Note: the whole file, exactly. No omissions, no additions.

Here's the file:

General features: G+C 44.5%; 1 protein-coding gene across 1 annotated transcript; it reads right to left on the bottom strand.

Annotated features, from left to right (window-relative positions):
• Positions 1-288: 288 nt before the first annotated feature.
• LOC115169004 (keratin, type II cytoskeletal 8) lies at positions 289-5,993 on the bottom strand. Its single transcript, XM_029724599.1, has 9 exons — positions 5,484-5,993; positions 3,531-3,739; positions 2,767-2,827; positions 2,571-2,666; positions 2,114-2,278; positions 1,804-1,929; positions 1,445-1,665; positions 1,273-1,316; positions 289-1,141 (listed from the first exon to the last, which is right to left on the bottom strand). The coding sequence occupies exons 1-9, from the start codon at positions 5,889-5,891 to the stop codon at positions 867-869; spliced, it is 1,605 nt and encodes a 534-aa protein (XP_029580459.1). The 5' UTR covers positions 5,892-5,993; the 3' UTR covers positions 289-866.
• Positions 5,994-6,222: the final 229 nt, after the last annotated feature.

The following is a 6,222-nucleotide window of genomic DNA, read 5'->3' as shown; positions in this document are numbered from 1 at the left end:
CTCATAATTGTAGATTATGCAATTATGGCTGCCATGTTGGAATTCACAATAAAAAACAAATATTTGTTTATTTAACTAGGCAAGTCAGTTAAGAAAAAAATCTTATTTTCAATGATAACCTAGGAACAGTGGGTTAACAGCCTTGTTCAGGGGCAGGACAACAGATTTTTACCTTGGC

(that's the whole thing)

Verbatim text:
General features: G+C 44.5%; 1 protein-coding gene across 1 annotated transcript; it reads right to left on the bottom strand.

Annotated features, from left to right (window-relative positions):
• Positions 1-288: 288 nt before the first annotated feature.
• LOC115169004 (keratin, type II cytoskeletal 8) lies at positions 289-5,993 on the bottom strand. Its single transcript, XM_029724599.1, has 9 exons — positions 5,484-5,993; positions 3,531-3,739; positions 2,767-2,827; positions 2,571-2,666; positions 2,114-2,278; positions 1,804-1,929; positions 1,445-1,665; positions 1,273-1,316; positions 289-1,141 (listed from the first exon to the last, which is right to left on the bottom strand). The coding sequence occupies exons 1-9, from the start codon at positions 5,889-5,891 to the stop codon at positions 867-869; spliced, it is 1,605 nt and encodes a 534-aa protein (XP_029580459.1). The 5' UTR covers positions 5,892-5,993; the 3' UTR covers positions 289-866.
• Positions 5,994-6,222: the final 229 nt, after the last annotated feature.

The following is a 6,222-nucleotide window of genomic DNA, read 5'->3' as shown; positions in this document are numbered from 1 at the left end:
CTCATAATTGTAGATTATGCAATTATGGCTGCCATGTTGGAATTCACAATAAAAAACAAATATTTGTTTATTTAACTAGGCAAGTCAGTTAAGAAAAAAATCTTATTTTCAATGATAACCTAGGAACAGTGGGTTAACAGCCTTGTTCAGGGGCAGGACAACAGATTTTTACCTTGGC